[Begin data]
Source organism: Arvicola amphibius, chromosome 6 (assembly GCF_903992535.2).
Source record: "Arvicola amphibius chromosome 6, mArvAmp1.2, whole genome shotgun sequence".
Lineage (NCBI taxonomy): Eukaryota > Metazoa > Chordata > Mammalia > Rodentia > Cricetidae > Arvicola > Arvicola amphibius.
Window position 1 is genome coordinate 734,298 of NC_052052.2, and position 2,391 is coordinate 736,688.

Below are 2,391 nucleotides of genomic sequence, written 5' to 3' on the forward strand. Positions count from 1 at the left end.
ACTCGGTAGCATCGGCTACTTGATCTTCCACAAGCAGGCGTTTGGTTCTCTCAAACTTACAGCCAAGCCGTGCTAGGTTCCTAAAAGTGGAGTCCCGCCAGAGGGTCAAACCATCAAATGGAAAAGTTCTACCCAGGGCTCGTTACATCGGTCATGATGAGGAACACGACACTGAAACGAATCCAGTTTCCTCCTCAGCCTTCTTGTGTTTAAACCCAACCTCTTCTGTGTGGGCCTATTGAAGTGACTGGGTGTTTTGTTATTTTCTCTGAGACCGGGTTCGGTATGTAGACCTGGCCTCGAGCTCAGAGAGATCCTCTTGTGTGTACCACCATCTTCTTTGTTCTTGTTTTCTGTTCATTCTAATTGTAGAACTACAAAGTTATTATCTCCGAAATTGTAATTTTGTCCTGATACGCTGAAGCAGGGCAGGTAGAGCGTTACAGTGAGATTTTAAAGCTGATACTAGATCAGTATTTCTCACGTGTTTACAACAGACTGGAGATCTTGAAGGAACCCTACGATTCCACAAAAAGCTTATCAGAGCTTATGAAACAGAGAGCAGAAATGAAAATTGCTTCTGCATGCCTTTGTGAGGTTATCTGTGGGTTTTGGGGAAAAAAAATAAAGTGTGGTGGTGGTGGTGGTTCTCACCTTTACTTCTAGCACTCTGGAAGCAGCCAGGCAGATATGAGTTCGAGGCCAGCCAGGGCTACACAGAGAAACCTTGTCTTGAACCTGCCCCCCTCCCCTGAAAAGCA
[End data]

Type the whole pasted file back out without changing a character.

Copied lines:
Source organism: Arvicola amphibius, chromosome 6 (assembly GCF_903992535.2).
Source record: "Arvicola amphibius chromosome 6, mArvAmp1.2, whole genome shotgun sequence".
Lineage (NCBI taxonomy): Eukaryota > Metazoa > Chordata > Mammalia > Rodentia > Cricetidae > Arvicola > Arvicola amphibius.
Window position 1 is genome coordinate 734,298 of NC_052052.2, and position 2,391 is coordinate 736,688.

Below are 2,391 nucleotides of genomic sequence, written 5' to 3' on the forward strand. Positions count from 1 at the left end.
ACTCGGTAGCATCGGCTACTTGATCTTCCACAAGCAGGCGTTTGGTTCTCTCAAACTTACAGCCAAGCCGTGCTAGGTTCCTAAAAGTGGAGTCCCGCCAGAGGGTCAAACCATCAAATGGAAAAGTTCTACCCAGGGCTCGTTACATCGGTCATGATGAGGAACACGACACTGAAACGAATCCAGTTTCCTCCTCAGCCTTCTTGTGTTTAAACCCAACCTCTTCTGTGTGGGCCTATTGAAGTGACTGGGTGTTTTGTTATTTTCTCTGAGACCGGGTTCGGTATGTAGACCTGGCCTCGAGCTCAGAGAGATCCTCTTGTGTGTACCACCATCTTCTTTGTTCTTGTTTTCTGTTCATTCTAATTGTAGAACTACAAAGTTATTATCTCCGAAATTGTAATTTTGTCCTGATACGCTGAAGCAGGGCAGGTAGAGCGTTACAGTGAGATTTTAAAGCTGATACTAGATCAGTATTTCTCACGTGTTTACAACAGACTGGAGATCTTGAAGGAACCCTACGATTCCACAAAAAGCTTATCAGAGCTTATGAAACAGAGAGCAGAAATGAAAATTGCTTCTGCATGCCTTTGTGAGGTTATCTGTGGGTTTTGGGGAAAAAAAATAAAGTGTGGTGGTGGTGGTGGTTCTCACCTTTACTTCTAGCACTCTGGAAGCAGCCAGGCAGATATGAGTTCGAGGCCAGCCAGGGCTACACAGAGAAACCTTGTCTTGAACCTGCCCCCCTCCCCTGAAAAGCA